Ugandan Schools Funded by Zuckerberg, Gates Accused of Teaching Porn. Read More




Bridge International Academies, a group of low-cost private schools in Uganda supported by American billionaires Mark Zuckerberg of Facebook and Bill Gates of Microsoft, have been criticized for teaching “pornography,” according to Quartz. On November 4th, the High Court in Uganda ordered the closure of more than 60 schools belonging to Bridge International Academies, citing poor sanitary conditions and substandard education.
“We could not allow teaching sexual matters in public. Why teach pornography in Bridge schools? This moral decay couldn’t be tolerated,” Uganda’s Minister of Finance, Planning, and Economic Development, Matia Kasaija, said during the convocation ceremony of Uganda’s Martyrs University.

Gospel of Homosexuality

Kasaija further accused Bridge of using its schools to promote sexual education, adding that the program was being used to spread the “gospel” of homosexuality to Ugandan children.

However, the school has categorically denied any presence of such a program in its curriculum and maintains that it does not teach any foreign material that is against Ugandan cultural values.

The spokesman of Bridge International Academies, Solomon Sserwanja, described the minister’s allegations as unfortunate and asked him to “come out with proof over the matter in question.”

Sserwanja also promised to use the necessary legal channels to force the minister to substantiate his allegations.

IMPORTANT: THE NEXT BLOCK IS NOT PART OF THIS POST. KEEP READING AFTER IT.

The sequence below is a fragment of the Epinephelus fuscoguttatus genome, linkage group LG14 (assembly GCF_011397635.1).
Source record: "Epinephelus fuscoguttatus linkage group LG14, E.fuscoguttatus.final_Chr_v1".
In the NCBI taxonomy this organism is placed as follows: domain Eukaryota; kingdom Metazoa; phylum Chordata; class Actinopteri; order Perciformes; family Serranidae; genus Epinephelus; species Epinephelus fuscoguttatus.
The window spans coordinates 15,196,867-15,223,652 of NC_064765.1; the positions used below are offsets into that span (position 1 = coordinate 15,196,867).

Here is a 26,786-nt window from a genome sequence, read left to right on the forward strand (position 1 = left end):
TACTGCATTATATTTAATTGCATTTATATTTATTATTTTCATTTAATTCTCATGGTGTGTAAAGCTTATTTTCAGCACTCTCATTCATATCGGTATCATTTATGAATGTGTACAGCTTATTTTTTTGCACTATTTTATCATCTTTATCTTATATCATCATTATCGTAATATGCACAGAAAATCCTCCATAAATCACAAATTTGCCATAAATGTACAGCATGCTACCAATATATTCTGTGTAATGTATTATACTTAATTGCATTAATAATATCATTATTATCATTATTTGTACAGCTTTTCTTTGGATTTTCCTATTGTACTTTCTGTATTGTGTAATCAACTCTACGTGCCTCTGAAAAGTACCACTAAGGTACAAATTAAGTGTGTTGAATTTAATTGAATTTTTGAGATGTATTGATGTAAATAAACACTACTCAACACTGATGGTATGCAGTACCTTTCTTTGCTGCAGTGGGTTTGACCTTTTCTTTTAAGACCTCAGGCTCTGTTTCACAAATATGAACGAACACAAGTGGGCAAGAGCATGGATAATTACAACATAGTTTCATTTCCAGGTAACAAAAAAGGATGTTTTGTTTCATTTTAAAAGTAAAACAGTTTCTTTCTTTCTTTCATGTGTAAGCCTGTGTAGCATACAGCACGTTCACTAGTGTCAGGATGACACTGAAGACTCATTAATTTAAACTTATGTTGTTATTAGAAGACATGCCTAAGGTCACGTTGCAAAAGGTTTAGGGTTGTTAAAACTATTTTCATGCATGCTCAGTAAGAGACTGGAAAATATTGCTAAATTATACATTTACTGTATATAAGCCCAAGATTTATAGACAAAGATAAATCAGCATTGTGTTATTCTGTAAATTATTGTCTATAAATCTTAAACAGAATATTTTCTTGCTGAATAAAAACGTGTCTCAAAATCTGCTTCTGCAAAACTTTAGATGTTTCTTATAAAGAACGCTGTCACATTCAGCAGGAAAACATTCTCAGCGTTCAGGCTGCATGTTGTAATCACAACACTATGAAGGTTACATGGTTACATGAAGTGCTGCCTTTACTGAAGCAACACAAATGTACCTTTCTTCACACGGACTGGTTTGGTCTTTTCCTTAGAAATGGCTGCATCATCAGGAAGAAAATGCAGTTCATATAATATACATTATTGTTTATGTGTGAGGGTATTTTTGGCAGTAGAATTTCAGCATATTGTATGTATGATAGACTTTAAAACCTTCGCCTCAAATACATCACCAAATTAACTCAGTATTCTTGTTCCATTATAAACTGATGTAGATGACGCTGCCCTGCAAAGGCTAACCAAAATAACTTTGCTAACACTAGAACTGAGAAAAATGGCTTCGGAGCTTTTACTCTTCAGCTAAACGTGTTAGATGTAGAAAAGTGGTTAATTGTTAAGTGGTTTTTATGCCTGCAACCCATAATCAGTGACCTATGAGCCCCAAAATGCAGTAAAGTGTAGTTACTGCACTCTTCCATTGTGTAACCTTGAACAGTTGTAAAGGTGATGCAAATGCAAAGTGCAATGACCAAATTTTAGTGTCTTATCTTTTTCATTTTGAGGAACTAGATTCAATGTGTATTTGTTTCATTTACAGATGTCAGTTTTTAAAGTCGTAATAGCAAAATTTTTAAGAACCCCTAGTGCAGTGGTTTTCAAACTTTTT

Education Situation in Uganda

While Uganda has made significant progress in making education accessible to the majority of citizens, challenges still exist as a significant number of children don’t receive the most basic form of education.

While primary school enrollments in Uganda appear to have improved over the years, studies show great inequalities in education nationally, according to a report published by Twaweza.

About 61 percent of children in Kotido, which is in the northern party of the country, have never been enrolled in school.

The report also identified a slow rate of progression by students in primary school, with many children being more than two years older than other classmates in their grade. About 31 percent of 8-year-old students are too old for their grade.

The situation is even worse in older students, with about 82 percent of students aged 13 or older being two or more years too old for their grade.

BY FREDRICK NGUGI.

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